Hugo de Groot (1583-1645), international jurist
The widely respected jurist Grotius – as Hugo de Groot wrote his name in pseudo-Latin – laid the foundations for international law. In Dutch history, however, he is perhaps more famous for siding with Grand Pensionary Johan van Oldenbarnevelt in his conflict with Stadholder-Prince Maurice. The points of contention were the relationship between the church and state, the independence of the provinces, and foreign policy. Maurice ordered the arrest of his opponents in 1618: Van Oldenbarnevelt was sentenced to death, De Groot to life imprisonment.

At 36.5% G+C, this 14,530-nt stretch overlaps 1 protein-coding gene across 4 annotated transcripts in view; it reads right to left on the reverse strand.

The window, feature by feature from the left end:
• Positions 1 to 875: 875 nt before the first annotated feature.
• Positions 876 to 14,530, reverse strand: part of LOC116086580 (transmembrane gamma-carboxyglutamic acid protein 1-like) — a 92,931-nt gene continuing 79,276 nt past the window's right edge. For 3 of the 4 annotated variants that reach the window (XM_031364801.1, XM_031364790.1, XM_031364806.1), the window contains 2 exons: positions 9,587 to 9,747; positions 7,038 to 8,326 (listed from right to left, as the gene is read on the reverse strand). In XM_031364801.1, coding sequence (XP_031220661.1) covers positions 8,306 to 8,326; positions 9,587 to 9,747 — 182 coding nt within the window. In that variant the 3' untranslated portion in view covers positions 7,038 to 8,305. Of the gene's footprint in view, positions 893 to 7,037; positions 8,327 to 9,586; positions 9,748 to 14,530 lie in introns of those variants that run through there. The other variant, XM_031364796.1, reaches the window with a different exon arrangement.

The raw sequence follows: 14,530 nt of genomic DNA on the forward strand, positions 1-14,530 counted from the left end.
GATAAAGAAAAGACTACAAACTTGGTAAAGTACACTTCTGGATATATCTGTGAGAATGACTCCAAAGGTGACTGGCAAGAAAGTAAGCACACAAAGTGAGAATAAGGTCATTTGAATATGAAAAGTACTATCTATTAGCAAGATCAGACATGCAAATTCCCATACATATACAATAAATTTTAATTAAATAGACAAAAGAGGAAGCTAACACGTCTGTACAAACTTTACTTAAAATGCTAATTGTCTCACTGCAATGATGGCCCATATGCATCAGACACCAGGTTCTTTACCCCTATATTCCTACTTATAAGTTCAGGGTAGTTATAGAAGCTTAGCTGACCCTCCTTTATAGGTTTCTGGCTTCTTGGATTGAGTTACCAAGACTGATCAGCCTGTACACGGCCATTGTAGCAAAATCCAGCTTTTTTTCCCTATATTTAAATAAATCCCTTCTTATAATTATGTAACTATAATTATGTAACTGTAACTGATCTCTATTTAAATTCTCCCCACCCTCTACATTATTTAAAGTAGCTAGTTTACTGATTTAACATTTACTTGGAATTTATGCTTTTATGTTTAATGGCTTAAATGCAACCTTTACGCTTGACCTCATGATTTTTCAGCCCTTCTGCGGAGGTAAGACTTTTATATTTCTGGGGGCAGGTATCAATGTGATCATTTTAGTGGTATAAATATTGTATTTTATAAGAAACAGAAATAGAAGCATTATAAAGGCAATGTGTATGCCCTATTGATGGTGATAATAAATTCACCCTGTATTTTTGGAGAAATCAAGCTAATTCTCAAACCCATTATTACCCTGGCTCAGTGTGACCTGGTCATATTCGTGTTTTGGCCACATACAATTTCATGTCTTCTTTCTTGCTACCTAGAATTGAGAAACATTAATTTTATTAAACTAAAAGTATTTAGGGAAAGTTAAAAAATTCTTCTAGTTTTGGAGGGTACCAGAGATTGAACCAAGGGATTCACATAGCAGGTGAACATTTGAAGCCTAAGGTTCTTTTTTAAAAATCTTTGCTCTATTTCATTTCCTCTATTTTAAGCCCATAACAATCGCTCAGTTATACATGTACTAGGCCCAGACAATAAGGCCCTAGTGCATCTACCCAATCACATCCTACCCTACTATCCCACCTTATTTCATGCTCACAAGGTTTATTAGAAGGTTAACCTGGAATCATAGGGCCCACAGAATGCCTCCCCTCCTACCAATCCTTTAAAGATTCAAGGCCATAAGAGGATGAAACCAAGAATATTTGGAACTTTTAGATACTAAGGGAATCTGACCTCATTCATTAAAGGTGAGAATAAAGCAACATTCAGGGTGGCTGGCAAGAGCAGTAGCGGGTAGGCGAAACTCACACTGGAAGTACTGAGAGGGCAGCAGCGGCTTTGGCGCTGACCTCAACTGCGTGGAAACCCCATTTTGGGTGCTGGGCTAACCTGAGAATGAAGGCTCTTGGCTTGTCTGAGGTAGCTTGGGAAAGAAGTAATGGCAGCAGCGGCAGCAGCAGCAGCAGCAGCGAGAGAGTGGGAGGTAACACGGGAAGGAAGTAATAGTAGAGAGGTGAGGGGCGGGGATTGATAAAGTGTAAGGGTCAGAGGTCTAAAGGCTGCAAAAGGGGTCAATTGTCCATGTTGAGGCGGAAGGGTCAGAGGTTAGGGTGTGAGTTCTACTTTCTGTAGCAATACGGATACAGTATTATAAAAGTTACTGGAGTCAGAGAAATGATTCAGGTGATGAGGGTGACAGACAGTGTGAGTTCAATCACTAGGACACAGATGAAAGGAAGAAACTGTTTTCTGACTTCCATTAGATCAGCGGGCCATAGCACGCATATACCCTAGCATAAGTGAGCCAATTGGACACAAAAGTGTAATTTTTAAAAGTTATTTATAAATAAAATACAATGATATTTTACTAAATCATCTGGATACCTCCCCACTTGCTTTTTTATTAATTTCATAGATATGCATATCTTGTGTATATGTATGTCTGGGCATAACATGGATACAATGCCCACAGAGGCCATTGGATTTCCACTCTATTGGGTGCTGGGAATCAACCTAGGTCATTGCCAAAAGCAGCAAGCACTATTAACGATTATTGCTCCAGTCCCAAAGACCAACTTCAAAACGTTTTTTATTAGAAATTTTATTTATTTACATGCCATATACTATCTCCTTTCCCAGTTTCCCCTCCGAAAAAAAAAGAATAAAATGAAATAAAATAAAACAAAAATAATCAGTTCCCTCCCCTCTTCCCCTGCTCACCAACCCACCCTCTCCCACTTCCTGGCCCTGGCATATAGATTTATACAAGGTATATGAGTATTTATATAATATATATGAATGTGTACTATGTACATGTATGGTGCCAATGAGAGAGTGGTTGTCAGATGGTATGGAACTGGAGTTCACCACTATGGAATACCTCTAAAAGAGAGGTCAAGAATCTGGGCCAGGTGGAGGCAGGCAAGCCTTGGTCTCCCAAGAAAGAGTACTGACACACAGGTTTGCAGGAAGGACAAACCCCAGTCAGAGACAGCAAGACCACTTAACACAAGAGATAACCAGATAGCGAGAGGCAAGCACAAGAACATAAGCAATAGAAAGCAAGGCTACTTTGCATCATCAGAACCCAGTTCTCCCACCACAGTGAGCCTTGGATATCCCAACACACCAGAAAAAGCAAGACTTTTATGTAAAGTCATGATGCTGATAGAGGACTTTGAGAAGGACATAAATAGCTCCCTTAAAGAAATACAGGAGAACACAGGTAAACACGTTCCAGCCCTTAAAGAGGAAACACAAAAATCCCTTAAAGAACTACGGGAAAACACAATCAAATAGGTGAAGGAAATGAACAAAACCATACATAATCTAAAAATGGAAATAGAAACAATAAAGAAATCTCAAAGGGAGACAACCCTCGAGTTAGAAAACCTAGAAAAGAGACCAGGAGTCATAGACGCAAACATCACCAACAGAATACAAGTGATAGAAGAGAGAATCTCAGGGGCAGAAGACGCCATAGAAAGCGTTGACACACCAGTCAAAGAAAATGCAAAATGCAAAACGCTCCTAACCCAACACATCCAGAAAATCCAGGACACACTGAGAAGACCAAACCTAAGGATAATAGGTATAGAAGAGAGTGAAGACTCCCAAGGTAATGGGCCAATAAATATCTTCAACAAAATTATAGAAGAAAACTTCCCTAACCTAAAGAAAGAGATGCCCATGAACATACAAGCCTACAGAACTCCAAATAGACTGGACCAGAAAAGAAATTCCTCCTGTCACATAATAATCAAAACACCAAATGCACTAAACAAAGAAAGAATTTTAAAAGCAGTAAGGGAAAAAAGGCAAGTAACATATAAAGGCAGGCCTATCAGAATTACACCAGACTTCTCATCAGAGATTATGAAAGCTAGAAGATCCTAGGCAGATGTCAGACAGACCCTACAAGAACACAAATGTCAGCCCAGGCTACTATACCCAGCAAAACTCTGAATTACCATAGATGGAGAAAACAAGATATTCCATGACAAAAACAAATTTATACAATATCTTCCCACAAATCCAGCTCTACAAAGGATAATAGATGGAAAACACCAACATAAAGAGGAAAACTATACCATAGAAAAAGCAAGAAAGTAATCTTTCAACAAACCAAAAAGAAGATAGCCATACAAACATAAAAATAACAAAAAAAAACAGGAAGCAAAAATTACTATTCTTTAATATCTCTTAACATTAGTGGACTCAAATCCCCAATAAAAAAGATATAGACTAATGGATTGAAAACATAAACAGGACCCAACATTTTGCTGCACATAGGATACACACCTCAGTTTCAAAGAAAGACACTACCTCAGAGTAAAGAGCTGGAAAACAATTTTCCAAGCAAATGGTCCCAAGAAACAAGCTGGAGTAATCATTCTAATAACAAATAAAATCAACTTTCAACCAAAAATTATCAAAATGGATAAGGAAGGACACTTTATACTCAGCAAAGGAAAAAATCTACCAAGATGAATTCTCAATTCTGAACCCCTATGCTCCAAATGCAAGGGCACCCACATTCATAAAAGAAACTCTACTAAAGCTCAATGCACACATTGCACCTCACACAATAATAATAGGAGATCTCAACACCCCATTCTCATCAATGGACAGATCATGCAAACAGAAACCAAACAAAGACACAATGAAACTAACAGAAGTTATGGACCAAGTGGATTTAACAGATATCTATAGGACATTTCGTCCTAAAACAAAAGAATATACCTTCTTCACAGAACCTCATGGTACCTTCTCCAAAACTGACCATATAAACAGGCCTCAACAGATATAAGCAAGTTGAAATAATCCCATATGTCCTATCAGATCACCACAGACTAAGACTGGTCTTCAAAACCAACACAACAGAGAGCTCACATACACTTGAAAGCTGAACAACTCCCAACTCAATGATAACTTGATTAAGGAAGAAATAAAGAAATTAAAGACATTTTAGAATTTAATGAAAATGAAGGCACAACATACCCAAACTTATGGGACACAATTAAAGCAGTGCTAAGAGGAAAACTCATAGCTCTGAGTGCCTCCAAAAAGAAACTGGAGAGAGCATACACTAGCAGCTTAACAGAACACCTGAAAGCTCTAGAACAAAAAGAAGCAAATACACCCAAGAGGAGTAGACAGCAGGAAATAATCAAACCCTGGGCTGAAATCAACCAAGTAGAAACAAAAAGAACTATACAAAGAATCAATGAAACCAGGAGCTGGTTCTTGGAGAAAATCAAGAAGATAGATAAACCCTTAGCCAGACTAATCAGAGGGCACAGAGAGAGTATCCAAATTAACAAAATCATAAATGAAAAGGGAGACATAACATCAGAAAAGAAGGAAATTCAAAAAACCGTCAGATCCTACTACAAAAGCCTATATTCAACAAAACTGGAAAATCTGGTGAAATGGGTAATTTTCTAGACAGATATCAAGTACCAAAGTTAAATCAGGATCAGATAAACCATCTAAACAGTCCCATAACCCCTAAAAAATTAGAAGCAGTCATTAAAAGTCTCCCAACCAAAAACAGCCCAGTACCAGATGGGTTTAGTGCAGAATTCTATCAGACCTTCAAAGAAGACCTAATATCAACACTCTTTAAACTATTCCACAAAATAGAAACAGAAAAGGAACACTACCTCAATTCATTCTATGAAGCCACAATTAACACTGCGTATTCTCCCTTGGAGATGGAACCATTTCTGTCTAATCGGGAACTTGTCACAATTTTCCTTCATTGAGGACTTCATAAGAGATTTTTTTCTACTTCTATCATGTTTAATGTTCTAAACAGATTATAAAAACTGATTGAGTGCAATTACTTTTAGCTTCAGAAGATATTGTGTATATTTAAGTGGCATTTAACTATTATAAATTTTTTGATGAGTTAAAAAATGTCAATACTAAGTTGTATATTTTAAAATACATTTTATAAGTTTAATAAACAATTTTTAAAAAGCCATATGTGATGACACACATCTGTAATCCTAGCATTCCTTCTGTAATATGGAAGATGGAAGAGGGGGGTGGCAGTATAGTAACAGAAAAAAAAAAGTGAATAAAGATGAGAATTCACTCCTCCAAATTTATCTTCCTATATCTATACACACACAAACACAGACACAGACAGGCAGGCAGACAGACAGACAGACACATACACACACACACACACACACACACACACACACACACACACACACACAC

He was locked up in Loevestein Castle, the state prison, but managed to get out in a book chest in 1621. The spectacular escape so appealed to the imagination that the ‘original’ book chest has been preserved in various places. Hugo de Groot fled to France, settling in Paris, and was granted an annual pension by the French king. When De Groot returned to the Netherlands in 1631, he hoped he would be left in peace. However, he was threatened with arrest again six months later and left the Netherlands, this time for good.